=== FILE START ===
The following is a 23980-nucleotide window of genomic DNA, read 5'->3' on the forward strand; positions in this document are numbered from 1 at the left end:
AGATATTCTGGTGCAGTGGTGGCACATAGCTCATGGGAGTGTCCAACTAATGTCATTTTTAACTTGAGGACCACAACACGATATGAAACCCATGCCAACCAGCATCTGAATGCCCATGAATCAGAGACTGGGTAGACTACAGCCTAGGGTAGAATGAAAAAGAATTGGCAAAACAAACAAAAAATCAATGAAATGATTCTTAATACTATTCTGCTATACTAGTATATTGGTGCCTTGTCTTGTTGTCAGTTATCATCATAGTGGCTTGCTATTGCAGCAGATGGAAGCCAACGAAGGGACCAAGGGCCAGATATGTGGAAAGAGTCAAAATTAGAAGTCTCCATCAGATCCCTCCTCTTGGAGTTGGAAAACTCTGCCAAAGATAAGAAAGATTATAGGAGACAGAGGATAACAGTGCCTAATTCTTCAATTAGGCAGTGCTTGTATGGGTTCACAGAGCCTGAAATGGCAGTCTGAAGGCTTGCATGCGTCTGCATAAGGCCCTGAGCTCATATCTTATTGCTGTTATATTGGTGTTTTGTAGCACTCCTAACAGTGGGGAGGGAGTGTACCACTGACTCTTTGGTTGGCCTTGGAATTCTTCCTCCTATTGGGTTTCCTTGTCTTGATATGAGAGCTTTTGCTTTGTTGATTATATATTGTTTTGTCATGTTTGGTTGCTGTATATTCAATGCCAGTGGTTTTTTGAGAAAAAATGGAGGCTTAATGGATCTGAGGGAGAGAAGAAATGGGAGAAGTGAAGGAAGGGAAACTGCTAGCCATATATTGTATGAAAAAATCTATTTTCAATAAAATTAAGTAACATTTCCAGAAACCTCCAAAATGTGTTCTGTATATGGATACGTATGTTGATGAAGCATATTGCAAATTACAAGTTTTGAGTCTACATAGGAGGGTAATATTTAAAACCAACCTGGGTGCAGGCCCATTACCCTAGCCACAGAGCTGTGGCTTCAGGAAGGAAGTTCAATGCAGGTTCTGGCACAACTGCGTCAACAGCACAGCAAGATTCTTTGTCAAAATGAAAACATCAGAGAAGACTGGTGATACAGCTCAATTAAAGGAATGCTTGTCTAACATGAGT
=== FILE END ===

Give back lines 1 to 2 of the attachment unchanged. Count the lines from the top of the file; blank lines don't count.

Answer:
The following is a 23980-nucleotide window of genomic DNA, read 5'->3' on the forward strand; positions in this document are numbered from 1 at the left end:
AGATATTCTGGTGCAGTGGTGGCACATAGCTCATGGGAGTGTCCAACTAATGTCATTTTTAACTTGAGGACCACAACACGATATGAAACCCATGCCAACCAGCATCTGAATGCCCATGAATCAGAGACTGGGTAGACTACAGCCTAGGGTAGAATGAAAAAGAATTGGCAAAACAAACAAAAAATCAATGAAATGATTCTTAATACTATTCTGCTATACTAGTATATTGGTGCCTTGTCTTGTTGTCAGTTATCATCATAGTGGCTTGCTATTGCAGCAGATGGAAGCCAACGAAGGGACCAAGGGCCAGATATGTGGAAAGAGTCAAAATTAGAAGTCTCCATCAGATCCCTCCTCTTGGAGTTGGAAAACTCTGCCAAAGATAAGAAAGATTATAGGAGACAGAGGATAACAGTGCCTAATTCTTCAATTAGGCAGTGCTTGTATGGGTTCACAGAGCCTGAAATGGCAGTCTGAAGGCTTGCATGCGTCTGCATAAGGCCCTGAGCTCATATCTTATTGCTGTTATATTGGTGTTTTGTAGCACTCCTAACAGTGGGGAGGGAGTGTACCACTGACTCTTTGGTTGGCCTTGGAATTCTTCCTCCTATTGGGTTTCCTTGTCTTGATATGAGAGCTTTTGCTTTGTTGATTATATATTGTTTTGTCATGTTTGGTTGCTGTATATTCAATGCCAGTGGTTTTTTGAGAAAAAATGGAGGCTTAATGGATCTGAGGGAGAGAAGAAATGGGAGAAGTGAAGGAAGGGAAACTGCTAGCCATATATTGTATGAAAAAATCTATTTTCAATAAAATTAAGTAACATTTCCAGAAACCTCCAAAATGTGTTCTGTATATGGATACGTATGTTGATGAAGCATATTGCAAATTACAAGTTTTGAGTCTACATAGGAGGGTAATATTTAAAACCAACCTGGGTGCAGGCCCATTACCCTAGCCACAGAGCTGTGGCTTCAGGAAGGAAGTTCAATGCAGGTTCTGGCACAACTGCGTCAACAGCACAGCAAGATTCTTTGTCAAAATGAAAACATCAGAGAAGACTGGTGATACAGCTCAATTAAAGGAATGCTTGTCTAACATGAGT